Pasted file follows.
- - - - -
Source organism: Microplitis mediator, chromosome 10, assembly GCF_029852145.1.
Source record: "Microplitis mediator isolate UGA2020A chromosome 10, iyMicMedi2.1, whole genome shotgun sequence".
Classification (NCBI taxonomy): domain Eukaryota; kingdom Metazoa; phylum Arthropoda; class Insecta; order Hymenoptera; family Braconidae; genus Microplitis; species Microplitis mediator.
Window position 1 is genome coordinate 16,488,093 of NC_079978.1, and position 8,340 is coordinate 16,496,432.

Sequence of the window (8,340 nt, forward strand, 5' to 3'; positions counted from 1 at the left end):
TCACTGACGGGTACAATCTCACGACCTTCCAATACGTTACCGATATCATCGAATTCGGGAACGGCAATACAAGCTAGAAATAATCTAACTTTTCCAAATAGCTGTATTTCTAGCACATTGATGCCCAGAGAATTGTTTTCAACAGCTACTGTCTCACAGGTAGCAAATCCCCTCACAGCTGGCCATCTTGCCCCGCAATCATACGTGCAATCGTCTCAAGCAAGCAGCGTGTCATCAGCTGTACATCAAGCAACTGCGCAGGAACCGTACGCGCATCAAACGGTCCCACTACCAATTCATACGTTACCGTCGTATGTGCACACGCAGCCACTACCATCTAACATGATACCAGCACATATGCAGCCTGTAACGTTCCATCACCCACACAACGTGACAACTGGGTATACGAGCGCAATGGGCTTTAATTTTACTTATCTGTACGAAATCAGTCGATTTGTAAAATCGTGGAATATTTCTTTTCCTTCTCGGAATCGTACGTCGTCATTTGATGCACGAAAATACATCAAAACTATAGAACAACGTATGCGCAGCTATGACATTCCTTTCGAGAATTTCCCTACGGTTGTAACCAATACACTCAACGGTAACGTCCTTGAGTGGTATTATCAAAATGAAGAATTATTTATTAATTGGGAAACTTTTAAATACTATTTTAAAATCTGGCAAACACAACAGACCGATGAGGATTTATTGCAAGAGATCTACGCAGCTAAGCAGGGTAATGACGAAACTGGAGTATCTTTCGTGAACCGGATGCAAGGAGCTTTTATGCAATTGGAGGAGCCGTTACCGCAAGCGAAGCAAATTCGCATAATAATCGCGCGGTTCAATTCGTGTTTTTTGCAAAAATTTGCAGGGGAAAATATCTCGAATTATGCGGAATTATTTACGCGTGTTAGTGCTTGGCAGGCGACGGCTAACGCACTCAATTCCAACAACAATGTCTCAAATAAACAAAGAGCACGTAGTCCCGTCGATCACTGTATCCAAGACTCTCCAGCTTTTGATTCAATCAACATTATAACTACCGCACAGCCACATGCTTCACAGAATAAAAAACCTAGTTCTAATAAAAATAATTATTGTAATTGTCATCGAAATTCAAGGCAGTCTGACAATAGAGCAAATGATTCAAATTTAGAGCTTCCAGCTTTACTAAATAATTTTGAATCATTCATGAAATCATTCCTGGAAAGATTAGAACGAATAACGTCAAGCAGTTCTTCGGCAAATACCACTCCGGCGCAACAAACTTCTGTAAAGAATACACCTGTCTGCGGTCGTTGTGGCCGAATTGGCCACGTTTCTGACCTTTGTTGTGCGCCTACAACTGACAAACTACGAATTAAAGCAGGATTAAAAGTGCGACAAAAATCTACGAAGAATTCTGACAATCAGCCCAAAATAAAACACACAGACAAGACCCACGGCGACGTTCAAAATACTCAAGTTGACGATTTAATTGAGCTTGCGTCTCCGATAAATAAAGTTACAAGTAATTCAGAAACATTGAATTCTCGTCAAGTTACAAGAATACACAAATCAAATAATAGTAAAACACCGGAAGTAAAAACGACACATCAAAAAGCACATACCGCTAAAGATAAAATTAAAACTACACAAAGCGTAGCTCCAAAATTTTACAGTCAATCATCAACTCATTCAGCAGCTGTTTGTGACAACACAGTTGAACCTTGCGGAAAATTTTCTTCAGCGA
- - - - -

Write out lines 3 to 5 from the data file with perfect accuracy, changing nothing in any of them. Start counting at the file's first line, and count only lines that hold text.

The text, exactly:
Classification (NCBI taxonomy): domain Eukaryota; kingdom Metazoa; phylum Arthropoda; class Insecta; order Hymenoptera; family Braconidae; genus Microplitis; species Microplitis mediator.
Window position 1 is genome coordinate 16,488,093 of NC_079978.1, and position 8,340 is coordinate 16,496,432.

Sequence of the window (8,340 nt, forward strand, 5' to 3'; positions counted from 1 at the left end):